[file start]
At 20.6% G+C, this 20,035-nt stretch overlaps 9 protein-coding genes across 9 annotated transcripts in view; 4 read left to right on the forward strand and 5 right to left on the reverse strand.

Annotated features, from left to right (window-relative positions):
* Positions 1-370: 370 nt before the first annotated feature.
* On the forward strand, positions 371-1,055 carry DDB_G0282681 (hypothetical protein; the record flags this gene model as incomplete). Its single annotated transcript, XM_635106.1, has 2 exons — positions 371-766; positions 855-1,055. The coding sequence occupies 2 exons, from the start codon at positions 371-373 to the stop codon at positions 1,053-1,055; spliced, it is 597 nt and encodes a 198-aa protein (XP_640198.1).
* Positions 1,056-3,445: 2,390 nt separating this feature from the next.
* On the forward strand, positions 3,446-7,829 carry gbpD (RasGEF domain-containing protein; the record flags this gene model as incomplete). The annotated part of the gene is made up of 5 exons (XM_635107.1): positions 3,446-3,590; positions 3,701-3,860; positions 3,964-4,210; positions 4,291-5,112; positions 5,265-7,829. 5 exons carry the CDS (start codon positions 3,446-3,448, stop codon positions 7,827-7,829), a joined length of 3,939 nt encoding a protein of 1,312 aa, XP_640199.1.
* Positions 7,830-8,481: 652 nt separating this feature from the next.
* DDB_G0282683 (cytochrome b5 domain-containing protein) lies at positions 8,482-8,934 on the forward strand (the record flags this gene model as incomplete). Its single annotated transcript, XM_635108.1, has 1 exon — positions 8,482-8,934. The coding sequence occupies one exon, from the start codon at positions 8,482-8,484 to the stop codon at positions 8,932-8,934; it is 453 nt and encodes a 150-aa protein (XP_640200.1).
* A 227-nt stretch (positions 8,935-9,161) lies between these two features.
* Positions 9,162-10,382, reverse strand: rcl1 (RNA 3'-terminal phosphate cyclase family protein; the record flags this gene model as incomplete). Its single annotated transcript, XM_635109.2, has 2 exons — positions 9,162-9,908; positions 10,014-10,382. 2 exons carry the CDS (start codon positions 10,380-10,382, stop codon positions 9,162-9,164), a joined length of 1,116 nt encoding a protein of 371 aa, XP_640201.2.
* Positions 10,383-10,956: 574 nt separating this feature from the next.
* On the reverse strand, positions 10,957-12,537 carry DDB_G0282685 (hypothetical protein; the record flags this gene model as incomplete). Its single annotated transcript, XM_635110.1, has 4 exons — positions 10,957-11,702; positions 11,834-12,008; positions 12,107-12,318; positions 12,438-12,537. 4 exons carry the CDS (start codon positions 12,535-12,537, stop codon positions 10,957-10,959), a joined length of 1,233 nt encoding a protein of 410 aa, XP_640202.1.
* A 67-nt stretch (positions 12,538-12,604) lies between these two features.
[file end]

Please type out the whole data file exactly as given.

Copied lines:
At 20.6% G+C, this 20,035-nt stretch overlaps 9 protein-coding genes across 9 annotated transcripts in view; 4 read left to right on the forward strand and 5 right to left on the reverse strand.

Annotated features, from left to right (window-relative positions):
* Positions 1-370: 370 nt before the first annotated feature.
* On the forward strand, positions 371-1,055 carry DDB_G0282681 (hypothetical protein; the record flags this gene model as incomplete). Its single annotated transcript, XM_635106.1, has 2 exons — positions 371-766; positions 855-1,055. The coding sequence occupies 2 exons, from the start codon at positions 371-373 to the stop codon at positions 1,053-1,055; spliced, it is 597 nt and encodes a 198-aa protein (XP_640198.1).
* Positions 1,056-3,445: 2,390 nt separating this feature from the next.
* On the forward strand, positions 3,446-7,829 carry gbpD (RasGEF domain-containing protein; the record flags this gene model as incomplete). The annotated part of the gene is made up of 5 exons (XM_635107.1): positions 3,446-3,590; positions 3,701-3,860; positions 3,964-4,210; positions 4,291-5,112; positions 5,265-7,829. 5 exons carry the CDS (start codon positions 3,446-3,448, stop codon positions 7,827-7,829), a joined length of 3,939 nt encoding a protein of 1,312 aa, XP_640199.1.
* Positions 7,830-8,481: 652 nt separating this feature from the next.
* DDB_G0282683 (cytochrome b5 domain-containing protein) lies at positions 8,482-8,934 on the forward strand (the record flags this gene model as incomplete). Its single annotated transcript, XM_635108.1, has 1 exon — positions 8,482-8,934. The coding sequence occupies one exon, from the start codon at positions 8,482-8,484 to the stop codon at positions 8,932-8,934; it is 453 nt and encodes a 150-aa protein (XP_640200.1).
* A 227-nt stretch (positions 8,935-9,161) lies between these two features.
* Positions 9,162-10,382, reverse strand: rcl1 (RNA 3'-terminal phosphate cyclase family protein; the record flags this gene model as incomplete). Its single annotated transcript, XM_635109.2, has 2 exons — positions 9,162-9,908; positions 10,014-10,382. 2 exons carry the CDS (start codon positions 10,380-10,382, stop codon positions 9,162-9,164), a joined length of 1,116 nt encoding a protein of 371 aa, XP_640201.2.
* Positions 10,383-10,956: 574 nt separating this feature from the next.
* On the reverse strand, positions 10,957-12,537 carry DDB_G0282685 (hypothetical protein; the record flags this gene model as incomplete). Its single annotated transcript, XM_635110.1, has 4 exons — positions 10,957-11,702; positions 11,834-12,008; positions 12,107-12,318; positions 12,438-12,537. 4 exons carry the CDS (start codon positions 12,535-12,537, stop codon positions 10,957-10,959), a joined length of 1,233 nt encoding a protein of 410 aa, XP_640202.1.
* A 67-nt stretch (positions 12,538-12,604) lies between these two features.